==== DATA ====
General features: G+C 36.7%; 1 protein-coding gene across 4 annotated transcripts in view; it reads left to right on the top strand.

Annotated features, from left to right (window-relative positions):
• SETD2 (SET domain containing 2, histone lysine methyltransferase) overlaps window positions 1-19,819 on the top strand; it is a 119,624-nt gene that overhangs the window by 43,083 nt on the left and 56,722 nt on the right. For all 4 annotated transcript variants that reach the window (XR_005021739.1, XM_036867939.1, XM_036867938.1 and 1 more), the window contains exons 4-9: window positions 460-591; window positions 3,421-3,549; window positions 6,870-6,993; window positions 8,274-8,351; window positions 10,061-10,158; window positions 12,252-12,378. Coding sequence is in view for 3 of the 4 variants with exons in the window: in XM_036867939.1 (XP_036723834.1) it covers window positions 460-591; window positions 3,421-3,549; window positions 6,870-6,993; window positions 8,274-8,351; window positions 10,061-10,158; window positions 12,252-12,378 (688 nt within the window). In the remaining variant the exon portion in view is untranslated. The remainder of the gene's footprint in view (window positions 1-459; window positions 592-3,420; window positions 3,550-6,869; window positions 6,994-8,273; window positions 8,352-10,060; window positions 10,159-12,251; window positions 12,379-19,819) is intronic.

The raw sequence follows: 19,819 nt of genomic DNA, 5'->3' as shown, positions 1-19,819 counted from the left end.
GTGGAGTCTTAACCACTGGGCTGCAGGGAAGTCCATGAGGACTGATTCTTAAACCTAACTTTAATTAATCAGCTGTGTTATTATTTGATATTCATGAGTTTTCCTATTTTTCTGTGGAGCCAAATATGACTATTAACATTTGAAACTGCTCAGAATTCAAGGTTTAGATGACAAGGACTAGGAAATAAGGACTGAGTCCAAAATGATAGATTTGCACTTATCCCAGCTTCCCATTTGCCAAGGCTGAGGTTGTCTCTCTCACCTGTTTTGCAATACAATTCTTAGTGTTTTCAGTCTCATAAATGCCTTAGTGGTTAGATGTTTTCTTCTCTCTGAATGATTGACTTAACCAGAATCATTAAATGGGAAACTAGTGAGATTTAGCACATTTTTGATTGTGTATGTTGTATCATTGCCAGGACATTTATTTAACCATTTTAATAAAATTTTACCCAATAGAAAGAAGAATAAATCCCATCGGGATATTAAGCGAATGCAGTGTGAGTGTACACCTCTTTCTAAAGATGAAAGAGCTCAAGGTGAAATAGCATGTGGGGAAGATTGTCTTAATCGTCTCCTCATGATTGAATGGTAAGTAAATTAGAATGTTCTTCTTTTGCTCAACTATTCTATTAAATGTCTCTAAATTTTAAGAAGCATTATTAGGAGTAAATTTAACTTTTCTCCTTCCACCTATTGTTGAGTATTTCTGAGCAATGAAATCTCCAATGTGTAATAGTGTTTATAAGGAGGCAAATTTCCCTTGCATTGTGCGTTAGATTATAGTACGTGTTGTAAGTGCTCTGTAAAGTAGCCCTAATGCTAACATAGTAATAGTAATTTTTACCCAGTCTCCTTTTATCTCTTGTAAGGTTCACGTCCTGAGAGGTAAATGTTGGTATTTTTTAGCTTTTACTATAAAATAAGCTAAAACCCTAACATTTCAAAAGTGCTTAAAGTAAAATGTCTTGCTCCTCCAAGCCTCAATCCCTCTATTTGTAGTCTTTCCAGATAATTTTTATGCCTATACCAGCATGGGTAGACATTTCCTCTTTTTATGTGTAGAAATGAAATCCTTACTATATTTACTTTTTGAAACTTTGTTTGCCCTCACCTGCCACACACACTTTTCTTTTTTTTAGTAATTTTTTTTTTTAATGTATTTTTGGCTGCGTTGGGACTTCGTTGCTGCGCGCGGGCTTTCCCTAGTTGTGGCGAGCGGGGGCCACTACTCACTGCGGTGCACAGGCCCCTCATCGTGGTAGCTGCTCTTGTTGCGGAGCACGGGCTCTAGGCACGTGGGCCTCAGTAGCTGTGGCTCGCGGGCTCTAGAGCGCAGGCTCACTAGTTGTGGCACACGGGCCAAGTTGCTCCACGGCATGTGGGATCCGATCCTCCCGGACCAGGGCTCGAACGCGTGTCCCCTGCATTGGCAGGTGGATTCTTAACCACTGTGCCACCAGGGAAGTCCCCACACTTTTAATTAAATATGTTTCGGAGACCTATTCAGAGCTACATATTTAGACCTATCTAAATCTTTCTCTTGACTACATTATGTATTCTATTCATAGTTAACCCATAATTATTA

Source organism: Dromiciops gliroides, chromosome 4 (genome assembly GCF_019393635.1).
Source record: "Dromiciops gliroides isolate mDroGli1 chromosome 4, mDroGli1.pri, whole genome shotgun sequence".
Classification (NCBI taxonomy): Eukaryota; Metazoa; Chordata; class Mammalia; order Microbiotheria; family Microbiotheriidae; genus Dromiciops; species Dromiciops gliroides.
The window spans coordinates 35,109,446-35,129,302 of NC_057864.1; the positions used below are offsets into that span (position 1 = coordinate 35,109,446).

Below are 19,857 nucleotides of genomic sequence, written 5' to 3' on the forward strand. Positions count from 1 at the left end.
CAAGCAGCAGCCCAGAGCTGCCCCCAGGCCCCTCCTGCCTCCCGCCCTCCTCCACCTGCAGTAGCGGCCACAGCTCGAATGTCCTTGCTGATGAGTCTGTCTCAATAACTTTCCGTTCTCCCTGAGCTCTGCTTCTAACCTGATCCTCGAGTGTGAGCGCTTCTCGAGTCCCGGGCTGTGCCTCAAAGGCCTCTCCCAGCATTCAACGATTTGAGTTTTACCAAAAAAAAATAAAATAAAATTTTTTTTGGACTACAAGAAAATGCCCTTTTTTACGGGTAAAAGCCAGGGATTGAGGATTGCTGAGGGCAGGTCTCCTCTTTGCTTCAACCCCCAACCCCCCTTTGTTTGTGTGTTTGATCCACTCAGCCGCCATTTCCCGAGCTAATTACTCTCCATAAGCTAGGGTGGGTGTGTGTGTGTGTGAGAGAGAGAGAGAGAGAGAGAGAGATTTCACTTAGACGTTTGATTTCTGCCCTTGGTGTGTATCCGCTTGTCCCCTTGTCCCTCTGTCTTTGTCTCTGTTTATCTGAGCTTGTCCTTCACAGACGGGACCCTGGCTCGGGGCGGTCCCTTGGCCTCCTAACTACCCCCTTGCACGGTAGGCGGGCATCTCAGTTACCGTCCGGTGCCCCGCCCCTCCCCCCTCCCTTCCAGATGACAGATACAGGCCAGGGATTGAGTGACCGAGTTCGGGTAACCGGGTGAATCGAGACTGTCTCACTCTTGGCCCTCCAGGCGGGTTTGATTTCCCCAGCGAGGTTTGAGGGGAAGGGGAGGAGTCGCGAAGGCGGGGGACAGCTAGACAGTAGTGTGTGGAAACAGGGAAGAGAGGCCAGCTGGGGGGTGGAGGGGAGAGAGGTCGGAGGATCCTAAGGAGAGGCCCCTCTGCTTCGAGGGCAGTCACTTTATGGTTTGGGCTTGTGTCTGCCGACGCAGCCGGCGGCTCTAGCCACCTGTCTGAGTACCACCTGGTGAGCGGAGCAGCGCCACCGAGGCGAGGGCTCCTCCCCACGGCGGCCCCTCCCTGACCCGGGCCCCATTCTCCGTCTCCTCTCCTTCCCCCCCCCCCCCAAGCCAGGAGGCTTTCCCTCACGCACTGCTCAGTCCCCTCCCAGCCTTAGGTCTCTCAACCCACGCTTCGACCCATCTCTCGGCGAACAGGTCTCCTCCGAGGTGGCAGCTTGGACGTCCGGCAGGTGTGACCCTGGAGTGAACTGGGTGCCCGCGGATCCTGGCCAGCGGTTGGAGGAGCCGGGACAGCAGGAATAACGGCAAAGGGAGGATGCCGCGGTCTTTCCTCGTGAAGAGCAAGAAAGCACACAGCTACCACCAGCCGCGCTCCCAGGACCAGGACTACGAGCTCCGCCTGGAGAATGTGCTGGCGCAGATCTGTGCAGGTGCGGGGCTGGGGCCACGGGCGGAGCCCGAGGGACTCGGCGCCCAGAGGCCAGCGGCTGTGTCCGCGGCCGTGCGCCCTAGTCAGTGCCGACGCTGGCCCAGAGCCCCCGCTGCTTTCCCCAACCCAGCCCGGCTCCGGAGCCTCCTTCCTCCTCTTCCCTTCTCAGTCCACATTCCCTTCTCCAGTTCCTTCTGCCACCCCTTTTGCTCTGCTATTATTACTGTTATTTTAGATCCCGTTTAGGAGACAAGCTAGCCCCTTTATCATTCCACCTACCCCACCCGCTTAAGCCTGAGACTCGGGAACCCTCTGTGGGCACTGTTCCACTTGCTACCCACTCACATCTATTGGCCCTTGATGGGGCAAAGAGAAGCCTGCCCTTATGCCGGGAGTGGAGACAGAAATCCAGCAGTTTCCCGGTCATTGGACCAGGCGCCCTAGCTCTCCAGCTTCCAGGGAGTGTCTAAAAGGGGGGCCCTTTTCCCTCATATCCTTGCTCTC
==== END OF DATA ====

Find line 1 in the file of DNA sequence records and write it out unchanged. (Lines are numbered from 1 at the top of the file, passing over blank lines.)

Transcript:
General features: G+C 36.7%; 1 protein-coding gene across 4 annotated transcripts in view; it reads left to right on the top strand.